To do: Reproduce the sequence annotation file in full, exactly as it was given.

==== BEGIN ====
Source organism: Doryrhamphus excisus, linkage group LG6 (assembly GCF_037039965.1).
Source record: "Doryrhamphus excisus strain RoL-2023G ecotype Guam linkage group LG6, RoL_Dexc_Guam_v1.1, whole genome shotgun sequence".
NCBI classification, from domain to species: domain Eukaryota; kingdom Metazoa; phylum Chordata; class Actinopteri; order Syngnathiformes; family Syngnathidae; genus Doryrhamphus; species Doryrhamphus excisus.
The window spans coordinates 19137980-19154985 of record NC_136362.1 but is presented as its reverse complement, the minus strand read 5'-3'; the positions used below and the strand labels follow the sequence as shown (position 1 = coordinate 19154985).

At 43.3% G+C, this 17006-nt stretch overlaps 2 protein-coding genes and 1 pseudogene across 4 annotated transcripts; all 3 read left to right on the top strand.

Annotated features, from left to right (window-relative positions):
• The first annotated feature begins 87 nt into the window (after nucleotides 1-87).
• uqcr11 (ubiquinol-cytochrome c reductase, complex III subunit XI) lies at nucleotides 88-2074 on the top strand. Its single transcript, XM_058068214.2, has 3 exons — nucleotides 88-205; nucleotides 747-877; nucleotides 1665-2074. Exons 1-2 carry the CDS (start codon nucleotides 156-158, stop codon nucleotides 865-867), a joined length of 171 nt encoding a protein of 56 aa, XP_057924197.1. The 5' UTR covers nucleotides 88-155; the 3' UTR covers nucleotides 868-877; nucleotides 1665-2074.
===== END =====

Source organism: Doryrhamphus excisus, linkage group LG6 (assembly GCF_037039965.1).
Source record: "Doryrhamphus excisus strain RoL-2023G ecotype Guam linkage group LG6, RoL_Dexc_Guam_v1.1, whole genome shotgun sequence".
NCBI classification, from domain to species: domain Eukaryota; kingdom Metazoa; phylum Chordata; class Actinopteri; order Syngnathiformes; family Syngnathidae; genus Doryrhamphus; species Doryrhamphus excisus.
The window spans coordinates 19137980-19154985 of record NC_136362.1 but is presented as its reverse complement, the minus strand read 5'-3'; the positions used below and the strand labels follow the sequence as shown (position 1 = coordinate 19154985).

At 43.3% G+C, this 17006-nt stretch overlaps 2 protein-coding genes and 1 pseudogene across 4 annotated transcripts; all 3 read left to right on the top strand.

Annotated features, from left to right (window-relative positions):
• The first annotated feature begins 87 nt into the window (after nucleotides 1-87).
• uqcr11 (ubiquinol-cytochrome c reductase, complex III subunit XI) lies at nucleotides 88-2074 on the top strand. Its single transcript, XM_058068214.2, has 3 exons — nucleotides 88-205; nucleotides 747-877; nucleotides 1665-2074. Exons 1-2 carry the CDS (start codon nucleotides 156-158, stop codon nucleotides 865-867), a joined length of 171 nt encoding a protein of 56 aa, XP_057924197.1. The 5' UTR covers nucleotides 88-155; the 3' UTR covers nucleotides 868-877; nucleotides 1665-2074.